Cooking with Vegetables the Dirt Candy Way

As the head chef of what is arguably New York's most popular vegetable restaurant, you would expect Amanda Cohen to be a vegetarian. She was, in fact, for 16 years - a life choice inspired more by teenage peer pressure than any moral qualms about eating meat. But as she trained to become a chef, Cohen realized the restaurants she frequented rarely offered vegetarian dishes that actually featured vegetables. It was an observation that led her to start eating fish...and later, to start her own restaurant.

Cohen helps students prepare her famous tempura poached eggs.

It's an important distinction to make - vegetarian vs. vegetable - and one that defines the mission of Dirt Candy. Each dish celebrates one particular vegetable and explores its full potential. Take the carrot risotto, which features not only diced carrots but also carrot broth, carrot juice, fried carrot ribbons and carrot dumplings. That's a lot of carrots, but the dish is better for it, due to the many different textures of the same ingredient - a signature of Cohen's cooking style.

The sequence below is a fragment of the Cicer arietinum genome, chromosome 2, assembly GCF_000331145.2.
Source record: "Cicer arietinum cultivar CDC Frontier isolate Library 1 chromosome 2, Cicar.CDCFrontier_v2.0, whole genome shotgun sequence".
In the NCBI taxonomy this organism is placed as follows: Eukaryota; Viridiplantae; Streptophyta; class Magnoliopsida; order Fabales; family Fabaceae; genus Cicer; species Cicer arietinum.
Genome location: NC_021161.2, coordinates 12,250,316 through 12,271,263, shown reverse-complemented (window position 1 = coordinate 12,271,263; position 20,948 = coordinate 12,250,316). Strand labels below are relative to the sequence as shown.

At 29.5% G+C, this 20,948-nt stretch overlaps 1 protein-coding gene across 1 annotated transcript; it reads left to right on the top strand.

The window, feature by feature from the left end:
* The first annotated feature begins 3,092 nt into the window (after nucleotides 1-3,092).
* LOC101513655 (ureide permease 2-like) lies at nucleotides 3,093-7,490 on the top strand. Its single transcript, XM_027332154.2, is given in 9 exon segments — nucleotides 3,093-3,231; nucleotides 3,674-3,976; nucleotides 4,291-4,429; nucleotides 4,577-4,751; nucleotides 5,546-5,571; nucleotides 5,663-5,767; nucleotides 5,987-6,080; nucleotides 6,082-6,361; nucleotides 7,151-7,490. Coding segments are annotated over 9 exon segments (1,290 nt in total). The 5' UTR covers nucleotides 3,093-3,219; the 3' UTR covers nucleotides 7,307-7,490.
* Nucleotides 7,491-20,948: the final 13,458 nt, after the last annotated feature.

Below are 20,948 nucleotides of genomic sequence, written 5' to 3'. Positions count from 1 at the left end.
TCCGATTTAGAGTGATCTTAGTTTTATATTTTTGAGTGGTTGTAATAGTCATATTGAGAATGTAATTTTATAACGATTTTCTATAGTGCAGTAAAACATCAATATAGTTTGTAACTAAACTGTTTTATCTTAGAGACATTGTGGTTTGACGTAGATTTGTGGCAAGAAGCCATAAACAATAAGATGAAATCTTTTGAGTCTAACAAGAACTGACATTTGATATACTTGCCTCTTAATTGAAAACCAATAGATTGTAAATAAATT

Preparing and plating Cohen's carrot-centric risotto.

Interestingly, many of the students in Cohen's class had not yet visited her restaurant, but knew its reputation - and most owned her quirky, graphic novel-inspired cookbook. As a first-time cookbook writer, Cohen was receptive to the class' comments and mentioned that, in her own experience, sometimes recipes don't work. Just like a person, a recipe takes time and repetition to understand - and the ability to adapt, as necessary, in the moment.

Dirt Candy celery salad, with grilled grapes, king oyster mushrooms, celery pesto and fried cheese curds.

No one better demonstrated this concept of adaptation than Cohen's "prep queen", Danielle, who has been at Dirt Candy since the restaurant's opening. As students attempted to master the various cooking techniques required by each of the recipes, Danielle gracefully talked them through everything from grilling grapes to making caramel corn.

The latter was my job for the evening. It seemed simple enough, but when my caramel burnt before reaching the instruction's 300 degrees, Danielle talked me through the process in terms of color, texture and smell. The second batch came out perfect, and I was doubly proud. It's rare that I have the ability to fail and rebound so quickly in a cooking situation, a testament to the hands-on learning afforded by an in-person cooking class.

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